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Sidgwick on Kant

by Soshichi Uchii

Sidgwick on Kant

(1) On Kant's derivation of duties from the categorical imperative

It is well known that Sidgwick's principle of justice owes at least a part of its content to Kant's categorical imperative. However, even where he acknowldges this, Sidgwick is quite critical to Kant's whole project of ethics based on the categorical imperative. For example, in a preliminary discussion of the principle of justice, Sidgwick argues as follows:

... if we ask ourselves whether we believe that any similar person in similar circumstances ought to perform the contemplated action, the question will often disperse the false appearance of rightness which our strong inclination has given to it. We see that we should not think it right for another, and therefore that it cannot be right for us. Indeed this test of the rightness of our volitions is so generally effective, that Kant seems to have held that all particular rules of duty can be deduced from the one fundamental rule "Act as if the maxim of thy action were to become by thy will a universal law of nature". But this appears to me an error analogous to that of supposing that Formal Logic supplies a complete criterion of truth. (The Methods of Ethics, bk.iii, ch. i, p. 209-210; to be precise, the rule Sidgwick refers to is the "formula of the law of nature" of the categorical imperative.)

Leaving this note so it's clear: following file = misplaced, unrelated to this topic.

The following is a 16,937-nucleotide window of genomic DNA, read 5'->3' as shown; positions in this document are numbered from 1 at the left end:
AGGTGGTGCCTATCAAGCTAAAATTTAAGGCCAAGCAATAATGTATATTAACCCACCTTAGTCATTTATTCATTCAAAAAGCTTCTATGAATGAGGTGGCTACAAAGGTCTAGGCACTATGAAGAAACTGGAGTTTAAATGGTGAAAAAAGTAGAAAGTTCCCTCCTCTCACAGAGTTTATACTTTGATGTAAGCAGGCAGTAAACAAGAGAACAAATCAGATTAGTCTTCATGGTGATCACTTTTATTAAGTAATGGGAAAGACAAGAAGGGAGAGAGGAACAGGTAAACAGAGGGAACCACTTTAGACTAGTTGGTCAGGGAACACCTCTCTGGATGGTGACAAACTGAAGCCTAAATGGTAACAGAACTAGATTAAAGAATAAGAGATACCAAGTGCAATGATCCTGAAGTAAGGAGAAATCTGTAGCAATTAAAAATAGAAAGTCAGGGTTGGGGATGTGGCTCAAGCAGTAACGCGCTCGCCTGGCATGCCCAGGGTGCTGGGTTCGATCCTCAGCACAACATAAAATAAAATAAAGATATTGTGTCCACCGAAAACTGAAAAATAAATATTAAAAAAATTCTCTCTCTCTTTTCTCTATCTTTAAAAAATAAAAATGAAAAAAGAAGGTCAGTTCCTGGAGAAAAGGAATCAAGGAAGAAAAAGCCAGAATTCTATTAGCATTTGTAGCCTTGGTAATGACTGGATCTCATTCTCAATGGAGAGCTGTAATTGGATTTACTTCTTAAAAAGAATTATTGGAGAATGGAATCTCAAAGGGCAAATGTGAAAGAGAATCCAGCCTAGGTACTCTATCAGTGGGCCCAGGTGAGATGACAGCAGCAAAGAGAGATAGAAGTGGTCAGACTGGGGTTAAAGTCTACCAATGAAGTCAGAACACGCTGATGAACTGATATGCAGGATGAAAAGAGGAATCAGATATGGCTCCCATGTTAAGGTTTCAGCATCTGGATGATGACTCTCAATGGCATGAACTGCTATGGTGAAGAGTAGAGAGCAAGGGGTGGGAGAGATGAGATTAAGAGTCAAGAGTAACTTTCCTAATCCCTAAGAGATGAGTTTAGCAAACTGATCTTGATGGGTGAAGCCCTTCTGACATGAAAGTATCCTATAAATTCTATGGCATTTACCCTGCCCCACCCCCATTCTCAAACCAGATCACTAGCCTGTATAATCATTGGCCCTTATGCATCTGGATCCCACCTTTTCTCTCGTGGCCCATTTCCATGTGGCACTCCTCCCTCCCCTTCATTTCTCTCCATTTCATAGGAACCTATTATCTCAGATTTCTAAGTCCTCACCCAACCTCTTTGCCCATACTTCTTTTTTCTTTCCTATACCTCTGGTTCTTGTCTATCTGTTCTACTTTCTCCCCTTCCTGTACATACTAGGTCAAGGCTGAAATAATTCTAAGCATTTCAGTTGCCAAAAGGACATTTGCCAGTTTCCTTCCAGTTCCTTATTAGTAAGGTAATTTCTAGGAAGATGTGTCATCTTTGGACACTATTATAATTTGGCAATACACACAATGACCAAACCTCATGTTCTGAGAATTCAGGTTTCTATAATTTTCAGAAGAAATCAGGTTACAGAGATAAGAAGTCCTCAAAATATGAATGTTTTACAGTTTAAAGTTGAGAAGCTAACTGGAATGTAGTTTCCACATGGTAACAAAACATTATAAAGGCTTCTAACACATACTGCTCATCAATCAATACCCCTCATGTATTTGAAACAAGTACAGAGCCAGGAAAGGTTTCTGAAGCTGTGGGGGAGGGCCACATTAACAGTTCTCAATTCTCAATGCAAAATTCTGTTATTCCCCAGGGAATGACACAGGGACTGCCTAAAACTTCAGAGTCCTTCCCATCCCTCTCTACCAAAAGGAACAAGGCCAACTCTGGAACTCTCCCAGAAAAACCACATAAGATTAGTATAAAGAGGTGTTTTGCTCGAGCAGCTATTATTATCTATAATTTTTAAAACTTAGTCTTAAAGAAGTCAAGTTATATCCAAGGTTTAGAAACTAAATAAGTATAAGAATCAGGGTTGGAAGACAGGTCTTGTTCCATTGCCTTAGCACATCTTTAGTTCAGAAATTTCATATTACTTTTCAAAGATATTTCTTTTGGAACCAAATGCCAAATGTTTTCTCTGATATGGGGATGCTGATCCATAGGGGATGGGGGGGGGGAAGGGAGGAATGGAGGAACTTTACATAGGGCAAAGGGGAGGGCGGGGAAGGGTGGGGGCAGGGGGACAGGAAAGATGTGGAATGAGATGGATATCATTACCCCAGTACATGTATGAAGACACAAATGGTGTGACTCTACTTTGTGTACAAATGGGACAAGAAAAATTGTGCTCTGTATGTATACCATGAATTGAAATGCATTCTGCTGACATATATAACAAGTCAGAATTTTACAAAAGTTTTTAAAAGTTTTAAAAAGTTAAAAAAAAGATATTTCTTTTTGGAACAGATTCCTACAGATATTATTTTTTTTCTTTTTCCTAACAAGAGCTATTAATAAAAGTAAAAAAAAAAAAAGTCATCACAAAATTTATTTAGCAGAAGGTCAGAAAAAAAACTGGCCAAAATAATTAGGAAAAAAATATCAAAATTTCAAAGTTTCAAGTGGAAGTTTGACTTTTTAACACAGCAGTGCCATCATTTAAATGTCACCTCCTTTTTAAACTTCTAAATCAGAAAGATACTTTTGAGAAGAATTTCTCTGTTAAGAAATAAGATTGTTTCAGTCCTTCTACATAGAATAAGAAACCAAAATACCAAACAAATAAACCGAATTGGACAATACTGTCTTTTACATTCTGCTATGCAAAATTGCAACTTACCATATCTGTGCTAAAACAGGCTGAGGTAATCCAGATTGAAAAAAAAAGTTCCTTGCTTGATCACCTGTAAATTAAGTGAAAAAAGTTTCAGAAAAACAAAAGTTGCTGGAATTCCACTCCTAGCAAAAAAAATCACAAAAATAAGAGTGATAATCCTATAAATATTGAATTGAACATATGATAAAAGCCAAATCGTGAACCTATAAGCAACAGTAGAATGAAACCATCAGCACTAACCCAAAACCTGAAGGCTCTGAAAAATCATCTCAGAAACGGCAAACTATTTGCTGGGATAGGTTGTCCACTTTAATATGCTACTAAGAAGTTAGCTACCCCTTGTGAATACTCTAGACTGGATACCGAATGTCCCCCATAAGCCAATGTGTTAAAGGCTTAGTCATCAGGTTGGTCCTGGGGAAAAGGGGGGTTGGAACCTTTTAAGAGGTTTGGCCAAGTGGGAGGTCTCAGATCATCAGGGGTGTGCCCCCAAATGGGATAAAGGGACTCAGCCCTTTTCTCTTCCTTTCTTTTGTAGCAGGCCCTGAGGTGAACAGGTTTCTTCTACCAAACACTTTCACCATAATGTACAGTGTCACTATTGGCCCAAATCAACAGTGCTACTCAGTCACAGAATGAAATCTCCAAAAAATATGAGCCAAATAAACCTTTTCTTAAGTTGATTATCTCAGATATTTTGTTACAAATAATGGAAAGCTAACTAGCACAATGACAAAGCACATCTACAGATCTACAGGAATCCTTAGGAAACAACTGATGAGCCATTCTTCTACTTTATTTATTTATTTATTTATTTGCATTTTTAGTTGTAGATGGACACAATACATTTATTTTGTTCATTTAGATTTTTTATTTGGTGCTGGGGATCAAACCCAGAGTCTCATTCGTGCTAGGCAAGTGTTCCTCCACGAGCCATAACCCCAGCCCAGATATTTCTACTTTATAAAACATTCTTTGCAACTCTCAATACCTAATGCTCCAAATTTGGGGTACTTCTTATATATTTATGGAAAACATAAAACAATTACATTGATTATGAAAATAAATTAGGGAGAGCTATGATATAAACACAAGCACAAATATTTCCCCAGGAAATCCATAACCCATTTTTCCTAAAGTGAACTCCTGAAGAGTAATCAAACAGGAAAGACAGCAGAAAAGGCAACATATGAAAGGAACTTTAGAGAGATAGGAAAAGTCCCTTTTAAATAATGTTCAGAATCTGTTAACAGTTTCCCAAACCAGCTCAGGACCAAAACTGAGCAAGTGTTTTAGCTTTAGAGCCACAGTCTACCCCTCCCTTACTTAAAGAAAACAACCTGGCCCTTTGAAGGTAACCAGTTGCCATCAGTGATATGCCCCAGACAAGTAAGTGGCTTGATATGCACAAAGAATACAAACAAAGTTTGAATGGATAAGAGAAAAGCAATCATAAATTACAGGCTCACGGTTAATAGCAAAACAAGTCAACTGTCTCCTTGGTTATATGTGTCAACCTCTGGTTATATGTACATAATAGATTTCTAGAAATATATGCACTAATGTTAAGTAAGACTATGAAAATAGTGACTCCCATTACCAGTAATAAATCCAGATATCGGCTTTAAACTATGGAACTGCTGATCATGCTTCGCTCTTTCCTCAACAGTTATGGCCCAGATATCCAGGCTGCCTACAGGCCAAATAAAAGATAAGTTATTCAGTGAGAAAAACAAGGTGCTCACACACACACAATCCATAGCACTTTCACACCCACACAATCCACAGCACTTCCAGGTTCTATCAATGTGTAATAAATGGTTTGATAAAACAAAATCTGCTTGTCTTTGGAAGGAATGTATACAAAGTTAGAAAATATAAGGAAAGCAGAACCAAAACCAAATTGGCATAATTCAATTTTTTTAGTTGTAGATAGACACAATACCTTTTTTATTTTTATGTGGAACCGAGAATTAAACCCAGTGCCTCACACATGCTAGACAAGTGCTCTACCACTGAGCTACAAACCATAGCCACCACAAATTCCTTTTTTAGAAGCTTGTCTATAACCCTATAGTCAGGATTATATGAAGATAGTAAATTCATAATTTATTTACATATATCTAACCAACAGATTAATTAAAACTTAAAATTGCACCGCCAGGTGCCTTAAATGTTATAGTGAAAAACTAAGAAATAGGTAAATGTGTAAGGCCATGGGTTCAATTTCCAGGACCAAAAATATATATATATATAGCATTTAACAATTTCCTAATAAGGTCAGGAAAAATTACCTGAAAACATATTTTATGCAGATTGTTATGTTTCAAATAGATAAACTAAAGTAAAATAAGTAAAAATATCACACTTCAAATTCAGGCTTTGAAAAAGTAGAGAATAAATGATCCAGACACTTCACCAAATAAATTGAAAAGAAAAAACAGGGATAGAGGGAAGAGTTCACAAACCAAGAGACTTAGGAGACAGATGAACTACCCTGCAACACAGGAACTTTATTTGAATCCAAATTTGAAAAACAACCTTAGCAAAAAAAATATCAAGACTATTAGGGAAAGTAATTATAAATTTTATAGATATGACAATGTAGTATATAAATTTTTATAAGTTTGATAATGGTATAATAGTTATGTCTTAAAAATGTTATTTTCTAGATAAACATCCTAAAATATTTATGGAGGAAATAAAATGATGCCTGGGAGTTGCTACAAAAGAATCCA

The reason why Sidgwick does not agree with Kant is very clearly stated in several places in The Methods of Ethics. First in general terms, he says that, although a volition which does not stand this test is to be condemned, "a volition which does stand it may after all be wrong" (p. 210). I think this is perfectly right, and it seems quite strange that eminent Kantian scholars such as H. J. Paton do not refer to this criticism (see, for instance, Categorical Imperative, p. 152); presumably many Kantians just disregard what a utilitarian says!

Moreover, Sidgwick later goes on to a more specific criticism, which any serious student of Kant must consult. At the end of chapter xiii (where the three self-evident principles are stated), book iii, Sidgwick added a long note on Kant, arguing against Kant's "deduction", from the categorical imperative, of the duty of promoting the happiness of others (Kant's Grundlegung, ch. 2, the fourth example of the application of the formula of the law of nature). According to Kant, the maxim that each should be left to take care of himself without either aid or intereference, can be a universal law, since it does not contain a contradiction; but Kant argues that it would be impossible for us to will it to be a universal law.